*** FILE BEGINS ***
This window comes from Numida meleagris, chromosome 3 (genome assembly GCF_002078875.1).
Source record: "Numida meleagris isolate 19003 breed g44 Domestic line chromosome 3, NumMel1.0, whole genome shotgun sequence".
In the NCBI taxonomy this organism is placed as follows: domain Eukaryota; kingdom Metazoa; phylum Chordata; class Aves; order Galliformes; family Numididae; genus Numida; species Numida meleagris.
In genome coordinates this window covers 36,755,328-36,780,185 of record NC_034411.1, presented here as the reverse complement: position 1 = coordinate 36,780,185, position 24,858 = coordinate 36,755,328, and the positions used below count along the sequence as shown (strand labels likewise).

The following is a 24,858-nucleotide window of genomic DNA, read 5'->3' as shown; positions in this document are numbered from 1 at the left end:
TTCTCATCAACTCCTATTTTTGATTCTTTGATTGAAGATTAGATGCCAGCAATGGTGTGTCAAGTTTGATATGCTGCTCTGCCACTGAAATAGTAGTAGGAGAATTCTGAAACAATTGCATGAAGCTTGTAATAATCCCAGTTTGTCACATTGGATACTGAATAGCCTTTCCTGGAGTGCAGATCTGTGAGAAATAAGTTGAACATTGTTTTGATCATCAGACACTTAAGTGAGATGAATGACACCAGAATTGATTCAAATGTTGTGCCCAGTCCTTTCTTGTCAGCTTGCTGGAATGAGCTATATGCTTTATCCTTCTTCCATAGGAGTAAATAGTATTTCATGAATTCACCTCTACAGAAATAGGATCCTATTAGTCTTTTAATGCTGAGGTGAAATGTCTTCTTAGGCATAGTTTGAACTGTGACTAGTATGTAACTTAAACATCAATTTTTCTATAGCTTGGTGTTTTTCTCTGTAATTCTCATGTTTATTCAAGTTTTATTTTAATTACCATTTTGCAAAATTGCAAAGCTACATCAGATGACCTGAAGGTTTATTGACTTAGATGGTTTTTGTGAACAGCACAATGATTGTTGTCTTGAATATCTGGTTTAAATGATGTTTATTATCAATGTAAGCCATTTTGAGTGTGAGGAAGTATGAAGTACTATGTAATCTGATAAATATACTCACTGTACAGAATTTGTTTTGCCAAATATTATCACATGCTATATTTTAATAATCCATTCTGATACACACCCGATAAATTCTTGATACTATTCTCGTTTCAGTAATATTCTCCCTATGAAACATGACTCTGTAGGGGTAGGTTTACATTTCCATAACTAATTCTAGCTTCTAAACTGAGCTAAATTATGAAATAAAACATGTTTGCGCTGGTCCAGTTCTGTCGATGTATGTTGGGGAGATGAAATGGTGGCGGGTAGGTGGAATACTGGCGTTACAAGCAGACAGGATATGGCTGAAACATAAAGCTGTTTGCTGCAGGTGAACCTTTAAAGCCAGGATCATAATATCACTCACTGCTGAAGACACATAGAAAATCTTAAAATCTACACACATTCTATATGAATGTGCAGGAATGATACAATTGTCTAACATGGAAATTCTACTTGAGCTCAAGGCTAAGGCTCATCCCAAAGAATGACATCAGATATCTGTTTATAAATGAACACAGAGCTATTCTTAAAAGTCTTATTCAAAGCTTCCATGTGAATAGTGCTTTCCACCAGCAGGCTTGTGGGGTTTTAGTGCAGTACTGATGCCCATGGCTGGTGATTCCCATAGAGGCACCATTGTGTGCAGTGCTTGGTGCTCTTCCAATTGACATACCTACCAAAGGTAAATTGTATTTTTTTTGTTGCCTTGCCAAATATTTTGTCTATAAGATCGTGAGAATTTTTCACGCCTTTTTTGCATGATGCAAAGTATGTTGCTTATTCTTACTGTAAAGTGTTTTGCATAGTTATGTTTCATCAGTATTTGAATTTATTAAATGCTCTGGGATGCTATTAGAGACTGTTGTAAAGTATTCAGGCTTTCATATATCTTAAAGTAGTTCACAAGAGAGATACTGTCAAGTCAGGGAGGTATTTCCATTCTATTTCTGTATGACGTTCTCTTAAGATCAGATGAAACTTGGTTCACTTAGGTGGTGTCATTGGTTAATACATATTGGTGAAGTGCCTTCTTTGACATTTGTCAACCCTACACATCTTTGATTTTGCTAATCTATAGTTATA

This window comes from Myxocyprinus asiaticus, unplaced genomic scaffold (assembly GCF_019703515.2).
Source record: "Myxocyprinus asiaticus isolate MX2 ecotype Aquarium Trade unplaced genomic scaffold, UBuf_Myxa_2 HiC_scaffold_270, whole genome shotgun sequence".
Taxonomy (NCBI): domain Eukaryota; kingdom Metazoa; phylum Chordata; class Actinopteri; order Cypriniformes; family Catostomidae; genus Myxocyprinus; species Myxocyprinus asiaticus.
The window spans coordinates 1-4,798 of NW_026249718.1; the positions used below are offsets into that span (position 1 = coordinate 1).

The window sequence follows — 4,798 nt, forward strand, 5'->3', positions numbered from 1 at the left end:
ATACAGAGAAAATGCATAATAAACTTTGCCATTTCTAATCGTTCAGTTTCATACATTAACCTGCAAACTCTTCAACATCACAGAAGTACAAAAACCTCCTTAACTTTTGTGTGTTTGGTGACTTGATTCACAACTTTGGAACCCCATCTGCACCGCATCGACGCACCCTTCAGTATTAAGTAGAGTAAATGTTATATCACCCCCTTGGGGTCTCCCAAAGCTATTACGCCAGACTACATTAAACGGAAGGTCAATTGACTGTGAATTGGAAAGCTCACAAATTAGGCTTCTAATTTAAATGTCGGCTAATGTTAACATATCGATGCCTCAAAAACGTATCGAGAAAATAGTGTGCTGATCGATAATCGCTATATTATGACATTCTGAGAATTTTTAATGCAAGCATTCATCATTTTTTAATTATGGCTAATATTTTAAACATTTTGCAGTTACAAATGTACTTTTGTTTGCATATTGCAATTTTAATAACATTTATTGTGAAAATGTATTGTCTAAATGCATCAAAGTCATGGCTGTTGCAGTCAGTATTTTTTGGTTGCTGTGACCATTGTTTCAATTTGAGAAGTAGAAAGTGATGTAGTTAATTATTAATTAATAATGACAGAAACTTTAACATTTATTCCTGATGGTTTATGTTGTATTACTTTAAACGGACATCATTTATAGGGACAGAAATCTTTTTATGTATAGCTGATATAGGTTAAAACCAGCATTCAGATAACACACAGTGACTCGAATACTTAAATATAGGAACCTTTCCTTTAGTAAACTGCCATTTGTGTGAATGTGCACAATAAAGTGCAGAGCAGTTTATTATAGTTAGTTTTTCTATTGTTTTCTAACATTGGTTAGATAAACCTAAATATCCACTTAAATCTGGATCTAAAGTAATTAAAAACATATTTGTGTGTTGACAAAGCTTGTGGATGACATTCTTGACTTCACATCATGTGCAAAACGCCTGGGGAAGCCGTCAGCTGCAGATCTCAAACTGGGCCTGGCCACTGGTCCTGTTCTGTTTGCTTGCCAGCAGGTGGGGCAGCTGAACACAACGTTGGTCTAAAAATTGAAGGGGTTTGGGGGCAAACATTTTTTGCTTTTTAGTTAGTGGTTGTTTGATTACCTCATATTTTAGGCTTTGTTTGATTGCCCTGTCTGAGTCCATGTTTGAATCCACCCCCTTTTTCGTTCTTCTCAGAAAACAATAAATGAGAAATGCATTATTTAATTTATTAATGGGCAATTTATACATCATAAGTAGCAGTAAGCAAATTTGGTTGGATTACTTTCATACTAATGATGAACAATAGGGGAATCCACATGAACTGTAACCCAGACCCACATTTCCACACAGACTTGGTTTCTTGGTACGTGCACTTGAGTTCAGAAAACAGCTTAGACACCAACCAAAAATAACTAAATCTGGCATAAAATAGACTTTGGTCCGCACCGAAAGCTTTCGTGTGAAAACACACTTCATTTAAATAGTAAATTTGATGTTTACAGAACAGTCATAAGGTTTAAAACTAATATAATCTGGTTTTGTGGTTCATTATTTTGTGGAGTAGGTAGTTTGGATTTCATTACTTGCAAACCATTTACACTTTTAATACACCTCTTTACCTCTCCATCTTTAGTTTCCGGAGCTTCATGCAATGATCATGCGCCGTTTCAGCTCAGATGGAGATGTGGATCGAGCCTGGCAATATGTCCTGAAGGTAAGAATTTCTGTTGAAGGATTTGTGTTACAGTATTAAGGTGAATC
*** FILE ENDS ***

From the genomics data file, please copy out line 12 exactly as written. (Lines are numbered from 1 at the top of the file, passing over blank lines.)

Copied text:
ATACAGAGAAAATGCATAATAAACTTTGCCATTTCTAATCGTTCAGTTTCATACATTAACCTGCAAACTCTTCAACATCACAGAAGTACAAAAACCTCCTTAACTTTTGTGTGTTTGGTGACTTGATTCACAACTTTGGAACCCCATCTGCACCGCATCGACGCACCCTTCAGTATTAAGTAGAGTAAATGTTATATCACCCCCTTGGGGTCTCCCAAAGCTATTACGCCAGACTACATTAAACGGAAGGTCAATTGACTGTGAATTGGAAAGCTCACAAATTAGGCTTCTAATTTAAATGTCGGCTAATGTTAACATATCGATGCCTCAAAAACGTATCGAGAAAATAGTGTGCTGATCGATAATCGCTATATTATGACATTCTGAGAATTTTTAATGCAAGCATTCATCATTTTTTAATTATGGCTAATATTTTAAACATTTTGCAGTTACAAATGTACTTTTGTTTGCATATTGCAATTTTAATAACATTTATTGTGAAAATGTATTGTCTAAATGCATCAAAGTCATGGCTGTTGCAGTCAGTATTTTTTGGTTGCTGTGACCATTGTTTCAATTTGAGAAGTAGAAAGTGATGTAGTTAATTATTAATTAATAATGACAGAAACTTTAACATTTATTCCTGATGGTTTATGTTGTATTACTTTAAACGGACATCATTTATAGGGACAGAAATCTTTTTATGTATAGCTGATATAGGTTAAAACCAGCATTCAGATAACACACAGTGACTCGAATACTTAAATATAGGAACCTTTCCTTTAGTAAACTGCCATTTGTGTGAATGTGCACAATAAAGTGCAGAGCAGTTTATTATAGTTAGTTTTTCTATTGTTTTCTAACATTGGTTAGATAAACCTAAATATCCACTTAAATCTGGATCTAAAGTAATTAAAAACATATTTGTGTGTTGACAAAGCTTGTGGATGACATTCTTGACTTCACATCATGTGCAAAACGCCTGGGGAAGCCGTCAGCTGCAGATCTCAAACTGGGCCTGGCCACTGGTCCTGTTCTGTTTGCTTGCCAGCAGGTGGGGCAGCTGAACACAACGTTGGTCTAAAAATTGAAGGGGTTTGGGGGCAAACATTTTTTGCTTTTTAGTTAGTGGTTGTTTGATTACCTCATATTTTAGGCTTTGTTTGATTGCCCTGTCTGAGTCCATGTTTGAATCCACCCCCTTTTTCGTTCTTCTCAGAAAACAATAAATGAGAAATGCATTATTTAATTTATTAATGGGCAATTTATACATCATAAGTAGCAGTAAGCAAATTTGGTTGGATTACTTTCATACTAATGATGAACAATAGGGGAATCCACATGAACTGTAACCCAGACCCACATTTCCACACAGACTTGGTTTCTTGGTACGTGCACTTGAGTTCAGAAAACAGCTTAGACACCAACCAAAAATAACTAAATCTGGCATAAAATAGACTTTGGTCCGCACCGAAAGCTTTCGTGTGAAAACACACTTCATTTAAATAGTAAATTTGATGTTTACAGAACAGTCATAAGGTTTAAAACTAATATAATCTGGTTTTGTGGTTCATTATTTTGTGGAGTAGGTAGTTTGGATTTCATTACTTGCAAACCATTTACACTTTTAATACACCTCTTTACCTCTCCATCTTTAGTTTCCGGAGCTTCATGCAATGATCATGCGCCGTTTCAGCTCAGATGGAGATGTGGATCGAGCCTGGCAATATGTCCTGAAGGTAAGAATTTCTGTTGAAGGATTTGTGTTACAGTATTAAGGTGAATC